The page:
For the TiAlN, TiAlN/CNx + TiAlN, TiAlN + CNx, and TiAlN/CNx + CNx samples, optical photographs and cross-sectional images of the wear tracks formed on the coatings are shown in Figures 15 and 16. The wear of the films was evaluated from the size of wear scar, as described earlier. We observed that the mean sizes of wear scar were 301, 296, 203, and 184 μm2 for the TiAlN, TiAlN/CNx + TiAlN, TiAlN + CNx, and TiAlN/CNx + CNx films, respectively. Although the TiAlN and TiAlN/CNx + TiAlN films showed similar friction coefficients, the size of wear scar of the TiAlN film is larger than that of TiAlN/CNx + TiAlN, indicating that the wear resistance of the TiAlN/CNx + TiAlN film was improved by the multilayered structure. However, the wear resistance and friction coefficients of the TiAlN + CNx and TiAlN/CNx + CNx films were considerably improved owing to the deposition of CNx [7], which has both wear resistance and lubricating properties [8, 9, 10]. This result is consistent with the reduced surface roughness and grain diameters of the films. Notably, the lowest friction and wear depths under the water lubrication conditions were obtained for the coatings with the CNx top layer, indicating that the wear resistance of the CNx layer is higher in humid air. Specifically, the lowest friction coefficients were 0.23 and 0.22 for the TiAlN + CNx and TiAlN/CNx + CNx coatings, values which were, respectively, 49 and 51% of the friction coefficient for the coatings without the CNx layer [7].

Figure 15.

Wear profiles of (a) TiAlN, (b) TiAlN/CNx + TiAlN, (c) TiAlN + CNx, and (d) TiAlN/CNx + CNx coatings after SRV testing under water lubrication.

Figure 16.

Cross-sectional images of wear created by SRV testing under water lubrication on the (a) TiAlN, (b) TiAlN/CNx + TiAlN, (c) TiAlN + CNx, and (d) TiAlN/CNx + CNx coatings.

3.3.3. Frictional and wear properties under PAO lubrication

Figure 17 shows the variation of the coefficient of friction measured from SRV testing under PAO lubrication. The mean values of the friction coefficients for SiNx, TiAlN, TiAlN/SiNx, TiAlN/CNx + TiAlN, TiAlN + CNx, and TiAlN/CNx + CNx coatings were 0.18, 0.16, 0.19, 0.15, 0.15, and 0.14 (Figure 17a-f, respectively). Although the differences among the friction coefficients of the coatings was small, the TiAlN and TiAlN/CNx + TiAlN films with the CNx top layer had lower friction coefficients than those without the CNx top layer. The wear tracks formed on the coatings were observed by laser microscopy. Optical photographs and cross-sectional images of the wear tracks are shown in Figure 18. The size of wear scar was markedly reduced for all coatings measured by SRV testing under PAO lubrication compared with those under dry and water conditions. The sizes of wear scar were 73.0, 24.0, 14.7, and 14.3 μm2 for the TiAlN, TiAlN + CNx, TiAlN/CNx + TiAlN, and TiAlN/CNx + CNx films. The PAO lubricant reduced the size of wear scar for the coatings with and without the CNx top layer. For the multilayer TiAlN/CNx + TiAlN, the size of wear scar of the TiAlN/CNx + TiAlN film was lower and similar to that of the TiAlN/CNx + CNx film when PAO was introduced as a lubricant. This result suggests that under these lubricant conditions a beneficial tribolayer forms on the wear surface, which provides a low coefficient of friction.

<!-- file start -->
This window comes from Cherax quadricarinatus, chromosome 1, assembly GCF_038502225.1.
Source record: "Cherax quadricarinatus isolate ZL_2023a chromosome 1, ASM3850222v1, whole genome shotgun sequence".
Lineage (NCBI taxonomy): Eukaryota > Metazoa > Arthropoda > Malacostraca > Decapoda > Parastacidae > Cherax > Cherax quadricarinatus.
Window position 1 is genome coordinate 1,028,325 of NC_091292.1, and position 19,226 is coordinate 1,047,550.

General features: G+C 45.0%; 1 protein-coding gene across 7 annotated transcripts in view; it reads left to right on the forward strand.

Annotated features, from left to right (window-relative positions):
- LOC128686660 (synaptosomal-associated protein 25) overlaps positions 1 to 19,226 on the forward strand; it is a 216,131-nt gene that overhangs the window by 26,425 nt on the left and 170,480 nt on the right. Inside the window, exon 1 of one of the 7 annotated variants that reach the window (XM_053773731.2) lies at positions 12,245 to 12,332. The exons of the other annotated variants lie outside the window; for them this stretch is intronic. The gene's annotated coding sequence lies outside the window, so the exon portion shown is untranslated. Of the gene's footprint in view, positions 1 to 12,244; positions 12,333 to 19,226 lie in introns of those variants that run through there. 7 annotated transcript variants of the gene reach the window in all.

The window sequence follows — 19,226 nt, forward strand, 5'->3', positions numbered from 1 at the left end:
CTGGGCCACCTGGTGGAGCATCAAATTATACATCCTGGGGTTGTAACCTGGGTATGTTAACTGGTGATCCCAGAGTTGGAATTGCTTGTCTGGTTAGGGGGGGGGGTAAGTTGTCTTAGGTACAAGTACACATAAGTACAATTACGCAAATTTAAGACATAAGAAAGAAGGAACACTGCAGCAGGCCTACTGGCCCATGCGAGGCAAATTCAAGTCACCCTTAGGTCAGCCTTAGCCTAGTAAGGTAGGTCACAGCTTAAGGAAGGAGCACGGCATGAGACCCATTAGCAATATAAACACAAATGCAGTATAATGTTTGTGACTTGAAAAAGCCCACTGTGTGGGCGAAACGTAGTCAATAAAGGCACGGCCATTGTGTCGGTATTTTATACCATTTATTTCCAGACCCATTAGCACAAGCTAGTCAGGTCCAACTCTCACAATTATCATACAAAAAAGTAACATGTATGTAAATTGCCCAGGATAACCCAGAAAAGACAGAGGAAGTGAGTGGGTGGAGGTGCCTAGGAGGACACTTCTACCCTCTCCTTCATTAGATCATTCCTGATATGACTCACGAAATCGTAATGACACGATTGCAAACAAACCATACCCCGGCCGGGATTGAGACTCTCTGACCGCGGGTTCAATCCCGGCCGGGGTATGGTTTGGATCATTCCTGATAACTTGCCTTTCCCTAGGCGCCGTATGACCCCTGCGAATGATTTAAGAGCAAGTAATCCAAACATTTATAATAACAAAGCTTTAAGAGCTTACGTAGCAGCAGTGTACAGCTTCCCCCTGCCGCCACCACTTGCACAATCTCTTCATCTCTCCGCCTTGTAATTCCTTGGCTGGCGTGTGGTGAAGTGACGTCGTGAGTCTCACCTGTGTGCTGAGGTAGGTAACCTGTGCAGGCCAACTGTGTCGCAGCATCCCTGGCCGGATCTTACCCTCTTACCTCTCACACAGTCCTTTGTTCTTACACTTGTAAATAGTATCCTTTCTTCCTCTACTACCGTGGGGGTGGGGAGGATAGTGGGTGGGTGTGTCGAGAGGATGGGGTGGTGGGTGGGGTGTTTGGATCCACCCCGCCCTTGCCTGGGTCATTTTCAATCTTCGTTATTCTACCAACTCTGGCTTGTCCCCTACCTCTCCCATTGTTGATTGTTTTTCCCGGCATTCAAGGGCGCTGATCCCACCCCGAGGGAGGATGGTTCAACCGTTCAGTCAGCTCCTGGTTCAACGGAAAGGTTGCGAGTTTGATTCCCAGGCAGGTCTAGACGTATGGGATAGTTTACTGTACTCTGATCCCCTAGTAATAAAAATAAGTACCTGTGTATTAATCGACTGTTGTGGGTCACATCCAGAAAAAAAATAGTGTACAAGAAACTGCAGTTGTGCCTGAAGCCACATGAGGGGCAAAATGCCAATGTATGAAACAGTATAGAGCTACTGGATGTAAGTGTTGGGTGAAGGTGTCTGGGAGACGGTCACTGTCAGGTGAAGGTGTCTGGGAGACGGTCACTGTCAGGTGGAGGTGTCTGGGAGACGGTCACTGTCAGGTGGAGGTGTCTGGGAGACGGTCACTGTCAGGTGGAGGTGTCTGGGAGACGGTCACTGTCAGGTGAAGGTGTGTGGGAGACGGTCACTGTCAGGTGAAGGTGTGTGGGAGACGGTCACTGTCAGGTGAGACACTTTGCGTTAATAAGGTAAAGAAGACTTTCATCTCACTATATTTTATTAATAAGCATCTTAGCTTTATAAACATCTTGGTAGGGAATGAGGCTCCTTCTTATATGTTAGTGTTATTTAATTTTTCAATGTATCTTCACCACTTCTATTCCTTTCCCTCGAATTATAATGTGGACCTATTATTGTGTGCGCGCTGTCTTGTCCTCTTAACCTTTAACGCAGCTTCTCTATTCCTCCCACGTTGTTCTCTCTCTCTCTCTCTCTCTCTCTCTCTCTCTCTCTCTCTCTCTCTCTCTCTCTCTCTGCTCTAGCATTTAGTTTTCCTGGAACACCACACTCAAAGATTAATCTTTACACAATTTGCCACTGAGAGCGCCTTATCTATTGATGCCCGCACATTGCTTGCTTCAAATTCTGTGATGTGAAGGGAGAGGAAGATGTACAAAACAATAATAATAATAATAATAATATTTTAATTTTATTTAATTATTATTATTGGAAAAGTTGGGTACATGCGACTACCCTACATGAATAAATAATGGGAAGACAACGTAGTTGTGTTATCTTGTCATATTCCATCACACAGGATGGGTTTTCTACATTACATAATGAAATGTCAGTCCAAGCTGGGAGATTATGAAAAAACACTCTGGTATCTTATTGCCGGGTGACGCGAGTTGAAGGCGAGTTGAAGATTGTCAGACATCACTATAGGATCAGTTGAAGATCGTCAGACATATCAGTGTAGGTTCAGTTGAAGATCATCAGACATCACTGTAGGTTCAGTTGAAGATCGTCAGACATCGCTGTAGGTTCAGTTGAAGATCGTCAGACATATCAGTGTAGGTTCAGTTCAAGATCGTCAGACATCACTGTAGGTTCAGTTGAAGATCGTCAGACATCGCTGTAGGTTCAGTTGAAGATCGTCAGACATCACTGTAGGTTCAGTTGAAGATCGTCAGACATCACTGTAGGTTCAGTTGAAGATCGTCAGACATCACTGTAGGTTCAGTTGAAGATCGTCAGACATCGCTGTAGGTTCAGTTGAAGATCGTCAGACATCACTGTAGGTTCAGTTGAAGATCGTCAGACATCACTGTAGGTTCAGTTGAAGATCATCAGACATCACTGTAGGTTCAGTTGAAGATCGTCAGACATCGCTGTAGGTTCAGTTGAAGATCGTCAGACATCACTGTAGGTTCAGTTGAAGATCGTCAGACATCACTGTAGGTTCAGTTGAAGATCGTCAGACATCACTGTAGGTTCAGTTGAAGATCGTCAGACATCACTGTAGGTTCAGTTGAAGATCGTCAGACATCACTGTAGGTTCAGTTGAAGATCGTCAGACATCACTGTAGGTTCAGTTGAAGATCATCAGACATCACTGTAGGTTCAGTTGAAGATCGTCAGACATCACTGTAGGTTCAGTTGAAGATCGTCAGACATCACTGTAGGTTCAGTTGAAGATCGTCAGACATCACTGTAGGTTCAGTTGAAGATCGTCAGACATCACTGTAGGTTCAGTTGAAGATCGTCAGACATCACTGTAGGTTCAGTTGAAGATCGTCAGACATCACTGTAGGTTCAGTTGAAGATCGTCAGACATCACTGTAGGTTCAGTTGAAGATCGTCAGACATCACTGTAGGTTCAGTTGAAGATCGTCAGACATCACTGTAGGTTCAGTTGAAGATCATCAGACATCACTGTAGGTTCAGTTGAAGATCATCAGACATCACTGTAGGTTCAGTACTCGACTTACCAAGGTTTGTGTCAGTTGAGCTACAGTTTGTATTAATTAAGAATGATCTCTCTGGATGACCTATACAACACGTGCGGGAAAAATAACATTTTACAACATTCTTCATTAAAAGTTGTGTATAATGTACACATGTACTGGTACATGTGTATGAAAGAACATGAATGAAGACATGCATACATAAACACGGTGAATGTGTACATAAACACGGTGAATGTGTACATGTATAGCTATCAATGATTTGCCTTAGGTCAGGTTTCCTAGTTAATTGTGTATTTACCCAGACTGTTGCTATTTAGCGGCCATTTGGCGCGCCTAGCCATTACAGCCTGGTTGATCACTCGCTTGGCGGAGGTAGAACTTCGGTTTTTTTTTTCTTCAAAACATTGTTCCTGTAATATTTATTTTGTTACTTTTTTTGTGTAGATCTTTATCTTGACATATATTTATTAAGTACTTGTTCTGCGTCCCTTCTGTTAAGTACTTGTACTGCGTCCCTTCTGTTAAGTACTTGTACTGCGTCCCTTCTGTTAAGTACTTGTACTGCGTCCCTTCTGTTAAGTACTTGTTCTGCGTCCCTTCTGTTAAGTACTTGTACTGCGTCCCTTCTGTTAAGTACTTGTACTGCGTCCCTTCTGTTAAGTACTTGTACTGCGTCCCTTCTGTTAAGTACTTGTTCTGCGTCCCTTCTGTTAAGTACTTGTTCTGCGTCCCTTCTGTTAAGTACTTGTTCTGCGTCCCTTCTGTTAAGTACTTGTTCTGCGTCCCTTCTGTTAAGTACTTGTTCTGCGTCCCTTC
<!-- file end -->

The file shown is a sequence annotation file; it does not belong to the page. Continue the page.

Figure 17.

Average friction coefficients for monolayer and multilayer films under dry conditions and water and PAO lubrication.

Figure 18.

Images and cross-sectional of wear created by SRV testing under PAO lubrication on (a) TiAlN, (b) TiAlN/CNx + TiAlN, (c) TiAlN + CNx, and (d) TiAlN/CNx + CNx coatings.

The friction coefficients of the films, as determined by SRV friction testing, are summarized in Figure 19 for dry, water, and PAO conditions. The coatings with the CNx top layer showed a lower friction coefficient under dry and water conditions than the coatings without the CNx top layer. However, all the coatings showed low friction coefficients owing to the introduction of water or PAO lubricants. This result suggests that lubricants such as water and PAO can improve the tribological properties in terms of friction and wear control in, for example, cutting applications.

Figure 19.

Average friction coefficients for monolayer and multilayer films under dry conditions and water and PAO lubrication.

3.4. Performance of single layer and multilayer coatings in drilling

Single layer TiAlN, and nanoscale multilayer TiAlSiN and TiAlCrSiN coatings were prepared on cemented carbide pins and WC–Co drills by reactive magnetron sputtering deposition. The deposition conditions are detailed in previous reports [4, 7]. The tribological characteristics of the films were investigated with the use of a pin-on-disc friction test. The pin-on-disc wear test was performed at an air humidity of 50 ± 10% and a temperature of 25 ± 3°C with a pin-on-disc tribometer featuring a counterpart composed of cemented carbide [4]. The wear test was performed at a load of 2 N and a linear speed of 150 mm/s for a total sliding time of 900 s (corresponding to a sliding distance of 135 m). Figure 20 compares the friction coefficients of the TiAlN, TiAlSiN, and TiAlCrSiN films. The TiAlCrSiN (Figure 20c) showed a stable and low friction coefficient in the range of 0.35–0.42; the values for TiAlN and TiAlSiN were 0.53 and 0.54, respectively (Figure 20a and b). The stable frictional properties of the TiAlCrSiN film were attributed to the nanolayer microstructure. The wear tracks formed on the films were observed by laser microscopy. Figure 21 shows the profile and cross-section images of the wear tracks. The sizes of wear scar of the TiAlN (Figure 21a) and TiAlSiN (Figure 21b) coatings were 1.6 × 105 and 7.9 × 104 μm2. The multilayer TiAlCrSiN coating (Figure 21c) showed a lower size of wear scar (approximately 3.6 × 104 μm2) compared with that of the single layer TiAlN and multilayer layer TiAlSiN coatings. The wear resistance of the multilayer TiAlCrSiN coating was further improved by incorporation Cr into the TiAlSiN coating.